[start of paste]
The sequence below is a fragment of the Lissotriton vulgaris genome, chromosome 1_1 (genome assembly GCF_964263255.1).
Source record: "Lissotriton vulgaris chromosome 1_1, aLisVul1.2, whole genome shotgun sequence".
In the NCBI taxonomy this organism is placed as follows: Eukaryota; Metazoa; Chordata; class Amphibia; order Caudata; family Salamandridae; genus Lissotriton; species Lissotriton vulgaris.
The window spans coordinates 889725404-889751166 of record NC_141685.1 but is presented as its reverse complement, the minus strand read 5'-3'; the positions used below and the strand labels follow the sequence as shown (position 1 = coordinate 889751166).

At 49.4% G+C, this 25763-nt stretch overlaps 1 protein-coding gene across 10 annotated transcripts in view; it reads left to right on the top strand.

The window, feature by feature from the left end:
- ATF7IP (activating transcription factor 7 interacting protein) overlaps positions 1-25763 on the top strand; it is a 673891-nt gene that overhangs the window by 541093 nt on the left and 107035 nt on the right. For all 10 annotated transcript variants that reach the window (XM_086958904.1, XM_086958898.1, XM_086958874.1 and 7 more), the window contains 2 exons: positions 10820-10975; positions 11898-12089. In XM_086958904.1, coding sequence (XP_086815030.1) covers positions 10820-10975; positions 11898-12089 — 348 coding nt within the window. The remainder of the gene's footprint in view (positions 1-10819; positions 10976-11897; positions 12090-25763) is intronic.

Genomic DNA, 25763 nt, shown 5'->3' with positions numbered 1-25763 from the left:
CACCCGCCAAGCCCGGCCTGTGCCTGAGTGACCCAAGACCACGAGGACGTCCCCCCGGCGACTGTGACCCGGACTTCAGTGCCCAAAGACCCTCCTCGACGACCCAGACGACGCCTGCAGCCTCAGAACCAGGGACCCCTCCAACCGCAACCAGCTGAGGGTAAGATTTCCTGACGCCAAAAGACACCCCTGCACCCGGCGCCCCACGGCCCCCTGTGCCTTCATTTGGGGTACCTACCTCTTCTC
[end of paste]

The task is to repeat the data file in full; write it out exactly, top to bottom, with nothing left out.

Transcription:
The sequence below is a fragment of the Lissotriton vulgaris genome, chromosome 1_1 (genome assembly GCF_964263255.1).
Source record: "Lissotriton vulgaris chromosome 1_1, aLisVul1.2, whole genome shotgun sequence".
In the NCBI taxonomy this organism is placed as follows: Eukaryota; Metazoa; Chordata; class Amphibia; order Caudata; family Salamandridae; genus Lissotriton; species Lissotriton vulgaris.
The window spans coordinates 889725404-889751166 of record NC_141685.1 but is presented as its reverse complement, the minus strand read 5'-3'; the positions used below and the strand labels follow the sequence as shown (position 1 = coordinate 889751166).

At 49.4% G+C, this 25763-nt stretch overlaps 1 protein-coding gene across 10 annotated transcripts in view; it reads left to right on the top strand.

The window, feature by feature from the left end:
- ATF7IP (activating transcription factor 7 interacting protein) overlaps positions 1-25763 on the top strand; it is a 673891-nt gene that overhangs the window by 541093 nt on the left and 107035 nt on the right. For all 10 annotated transcript variants that reach the window (XM_086958904.1, XM_086958898.1, XM_086958874.1 and 7 more), the window contains 2 exons: positions 10820-10975; positions 11898-12089. In XM_086958904.1, coding sequence (XP_086815030.1) covers positions 10820-10975; positions 11898-12089 — 348 coding nt within the window. The remainder of the gene's footprint in view (positions 1-10819; positions 10976-11897; positions 12090-25763) is intronic.

Genomic DNA, 25763 nt, shown 5'->3' with positions numbered 1-25763 from the left:
CACCCGCCAAGCCCGGCCTGTGCCTGAGTGACCCAAGACCACGAGGACGTCCCCCCGGCGACTGTGACCCGGACTTCAGTGCCCAAAGACCCTCCTCGACGACCCAGACGACGCCTGCAGCCTCAGAACCAGGGACCCCTCCAACCGCAACCAGCTGAGGGTAAGATTTCCTGACGCCAAAAGACACCCCTGCACCCGGCGCCCCACGGCCCCCTGTGCCTTCATTTGGGGTACCTACCTCTTCTC